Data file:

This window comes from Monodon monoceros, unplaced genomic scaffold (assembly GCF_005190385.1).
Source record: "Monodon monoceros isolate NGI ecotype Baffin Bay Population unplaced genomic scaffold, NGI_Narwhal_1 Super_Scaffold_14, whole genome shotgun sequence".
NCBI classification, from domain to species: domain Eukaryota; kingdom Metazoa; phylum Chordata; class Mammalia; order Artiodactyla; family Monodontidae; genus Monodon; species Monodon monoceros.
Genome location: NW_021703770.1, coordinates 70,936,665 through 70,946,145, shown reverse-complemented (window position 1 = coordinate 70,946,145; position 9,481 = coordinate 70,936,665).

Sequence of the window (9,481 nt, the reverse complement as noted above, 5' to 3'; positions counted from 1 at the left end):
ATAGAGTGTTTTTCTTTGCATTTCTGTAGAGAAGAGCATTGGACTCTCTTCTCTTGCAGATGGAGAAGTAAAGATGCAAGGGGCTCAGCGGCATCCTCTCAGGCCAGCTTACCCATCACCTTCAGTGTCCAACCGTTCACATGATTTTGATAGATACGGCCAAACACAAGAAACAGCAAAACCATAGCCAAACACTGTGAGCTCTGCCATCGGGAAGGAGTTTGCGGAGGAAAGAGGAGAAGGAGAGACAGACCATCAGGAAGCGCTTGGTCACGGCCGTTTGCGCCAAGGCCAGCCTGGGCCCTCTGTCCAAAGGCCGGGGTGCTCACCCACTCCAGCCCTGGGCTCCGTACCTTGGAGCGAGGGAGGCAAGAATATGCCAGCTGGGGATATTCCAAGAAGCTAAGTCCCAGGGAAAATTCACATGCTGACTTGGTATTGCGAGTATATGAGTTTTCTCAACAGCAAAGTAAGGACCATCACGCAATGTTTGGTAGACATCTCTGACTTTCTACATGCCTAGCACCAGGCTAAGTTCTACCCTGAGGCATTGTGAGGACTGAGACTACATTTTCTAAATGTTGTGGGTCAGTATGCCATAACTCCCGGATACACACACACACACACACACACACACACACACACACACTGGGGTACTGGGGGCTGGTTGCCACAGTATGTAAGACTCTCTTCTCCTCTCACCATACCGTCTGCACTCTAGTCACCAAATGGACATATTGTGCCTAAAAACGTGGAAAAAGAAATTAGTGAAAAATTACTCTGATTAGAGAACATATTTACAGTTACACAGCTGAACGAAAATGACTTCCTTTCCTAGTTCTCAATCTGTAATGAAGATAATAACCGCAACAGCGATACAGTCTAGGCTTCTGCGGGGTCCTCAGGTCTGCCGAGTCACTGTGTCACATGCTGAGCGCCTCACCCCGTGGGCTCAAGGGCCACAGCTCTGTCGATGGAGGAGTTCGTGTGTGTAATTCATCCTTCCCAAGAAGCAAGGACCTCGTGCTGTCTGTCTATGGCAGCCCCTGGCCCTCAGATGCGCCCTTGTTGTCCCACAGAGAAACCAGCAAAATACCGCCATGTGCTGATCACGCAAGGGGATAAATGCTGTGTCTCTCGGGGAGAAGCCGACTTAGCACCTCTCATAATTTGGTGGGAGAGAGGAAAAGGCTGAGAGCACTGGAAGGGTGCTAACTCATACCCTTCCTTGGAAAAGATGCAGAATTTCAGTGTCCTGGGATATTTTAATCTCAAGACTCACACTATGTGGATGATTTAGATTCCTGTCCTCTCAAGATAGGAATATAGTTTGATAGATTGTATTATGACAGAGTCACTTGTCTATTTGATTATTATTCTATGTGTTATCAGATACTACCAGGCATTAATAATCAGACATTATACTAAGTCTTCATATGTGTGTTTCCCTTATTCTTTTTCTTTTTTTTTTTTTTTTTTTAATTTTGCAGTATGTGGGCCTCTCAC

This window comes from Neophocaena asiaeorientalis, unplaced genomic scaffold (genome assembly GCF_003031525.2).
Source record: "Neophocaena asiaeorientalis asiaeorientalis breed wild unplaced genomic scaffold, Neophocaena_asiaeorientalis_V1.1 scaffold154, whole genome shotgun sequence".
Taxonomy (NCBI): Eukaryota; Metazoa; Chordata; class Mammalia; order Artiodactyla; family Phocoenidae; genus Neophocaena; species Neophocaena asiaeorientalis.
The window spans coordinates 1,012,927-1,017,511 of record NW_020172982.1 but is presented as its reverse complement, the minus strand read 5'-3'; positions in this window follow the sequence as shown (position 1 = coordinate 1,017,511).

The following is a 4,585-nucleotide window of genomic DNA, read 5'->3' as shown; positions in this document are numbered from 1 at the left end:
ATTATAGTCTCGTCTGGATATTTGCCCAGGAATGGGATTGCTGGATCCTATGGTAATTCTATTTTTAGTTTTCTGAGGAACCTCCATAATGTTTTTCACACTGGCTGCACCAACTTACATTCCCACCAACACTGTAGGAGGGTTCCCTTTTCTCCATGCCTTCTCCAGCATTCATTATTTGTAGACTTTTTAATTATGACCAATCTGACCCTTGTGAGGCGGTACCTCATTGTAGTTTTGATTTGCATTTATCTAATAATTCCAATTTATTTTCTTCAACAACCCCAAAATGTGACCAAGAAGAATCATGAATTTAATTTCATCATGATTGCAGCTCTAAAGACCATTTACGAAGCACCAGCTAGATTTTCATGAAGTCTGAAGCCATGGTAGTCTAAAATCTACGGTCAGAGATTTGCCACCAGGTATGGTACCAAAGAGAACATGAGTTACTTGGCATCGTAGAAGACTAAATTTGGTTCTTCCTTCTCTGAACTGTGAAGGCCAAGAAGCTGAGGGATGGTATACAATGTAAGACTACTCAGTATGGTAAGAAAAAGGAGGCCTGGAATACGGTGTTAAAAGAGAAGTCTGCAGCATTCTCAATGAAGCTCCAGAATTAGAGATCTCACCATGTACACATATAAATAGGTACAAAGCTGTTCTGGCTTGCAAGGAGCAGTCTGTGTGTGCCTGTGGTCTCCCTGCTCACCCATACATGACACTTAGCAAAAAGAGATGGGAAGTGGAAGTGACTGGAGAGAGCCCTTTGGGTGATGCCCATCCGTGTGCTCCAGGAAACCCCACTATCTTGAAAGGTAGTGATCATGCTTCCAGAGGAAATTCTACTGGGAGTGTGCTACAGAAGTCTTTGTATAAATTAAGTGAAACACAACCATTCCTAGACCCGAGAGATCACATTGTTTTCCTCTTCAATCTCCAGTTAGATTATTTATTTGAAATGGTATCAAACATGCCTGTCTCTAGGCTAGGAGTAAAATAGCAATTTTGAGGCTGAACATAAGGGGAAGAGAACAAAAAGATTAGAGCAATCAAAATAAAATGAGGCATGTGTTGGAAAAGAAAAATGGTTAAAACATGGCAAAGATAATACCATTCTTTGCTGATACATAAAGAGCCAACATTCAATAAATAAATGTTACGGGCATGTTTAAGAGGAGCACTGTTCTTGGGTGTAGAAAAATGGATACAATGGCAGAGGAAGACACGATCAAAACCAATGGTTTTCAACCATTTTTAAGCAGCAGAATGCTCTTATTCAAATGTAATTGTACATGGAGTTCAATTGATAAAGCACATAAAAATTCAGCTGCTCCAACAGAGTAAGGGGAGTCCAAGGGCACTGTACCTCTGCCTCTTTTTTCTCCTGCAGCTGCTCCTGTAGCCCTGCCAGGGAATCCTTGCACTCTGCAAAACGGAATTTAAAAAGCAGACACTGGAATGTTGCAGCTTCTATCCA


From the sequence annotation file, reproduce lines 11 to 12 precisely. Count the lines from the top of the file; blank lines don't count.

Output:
The following is a 4,585-nucleotide window of genomic DNA, read 5'->3' as shown; positions in this document are numbered from 1 at the left end:
ATTATAGTCTCGTCTGGATATTTGCCCAGGAATGGGATTGCTGGATCCTATGGTAATTCTATTTTTAGTTTTCTGAGGAACCTCCATAATGTTTTTCACACTGGCTGCACCAACTTACATTCCCACCAACACTGTAGGAGGGTTCCCTTTTCTCCATGCCTTCTCCAGCATTCATTATTTGTAGACTTTTTAATTATGACCAATCTGACCCTTGTGAGGCGGTACCTCATTGTAGTTTTGATTTGCATTTATCTAATAATTCCAATTTATTTTCTTCAACAACCCCAAAATGTGACCAAGAAGAATCATGAATTTAATTTCATCATGATTGCAGCTCTAAAGACCATTTACGAAGCACCAGCTAGATTTTCATGAAGTCTGAAGCCATGGTAGTCTAAAATCTACGGTCAGAGATTTGCCACCAGGTATGGTACCAAAGAGAACATGAGTTACTTGGCATCGTAGAAGACTAAATTTGGTTCTTCCTTCTCTGAACTGTGAAGGCCAAGAAGCTGAGGGATGGTATACAATGTAAGACTACTCAGTATGGTAAGAAAAAGGAGGCCTGGAATACGGTGTTAAAAGAGAAGTCTGCAGCATTCTCAATGAAGCTCCAGAATTAGAGATCTCACCATGTACACATATAAATAGGTACAAAGCTGTTCTGGCTTGCAAGGAGCAGTCTGTGTGTGCCTGTGGTCTCCCTGCTCACCCATACATGACACTTAGCAAAAAGAGATGGGAAGTGGAAGTGACTGGAGAGAGCCCTTTGGGTGATGCCCATCCGTGTGCTCCAGGAAACCCCACTATCTTGAAAGGTAGTGATCATGCTTCCAGAGGAAATTCTACTGGGAGTGTGCTACAGAAGTCTTTGTATAAATTAAGTGAAACACAACCATTCCTAGACCCGAGAGATCACATTGTTTTCCTCTTCAATCTCCAGTTAGATTATTTATTTGAAATGGTATCAAACATGCCTGTCTCTAGGCTAGGAGTAAAATAGCAATTTTGAGGCTGAACATAAGGGGAAGAGAACAAAAAGATTAGAGCAATCAAAATAAAATGAGGCATGTGTTGGAAAAGAAAAATGGTTAAAACATGGCAAAGATAATACCATTCTTTGCTGATACATAAAGAGCCAACATTCAATAAATAAATGTTACGGGCATGTTTAAGAGGAGCACTGTTCTTGGGTGTAGAAAAATGGATACAATGGCAGAGGAAGACACGATCAAAACCAATGGTTTTCAACCATTTTTAAGCAGCAGAATGCTCTTATTCAAATGTAATTGTACATGGAGTTCAATTGATAAAGCACATAAAAATTCAGCTGCTCCAACAGAGTAAGGGGAGTCCAAGGGCACTGTACCTCTGCCTCTTTTTTCTCCTGCAGCTGCTCCTGTAGCCCTGCCAGGGAATCCTTGCACTCTGCAAAACGGAATTTAAAAAGCAGACACTGGAATGTTGCAGCTTCTATCCA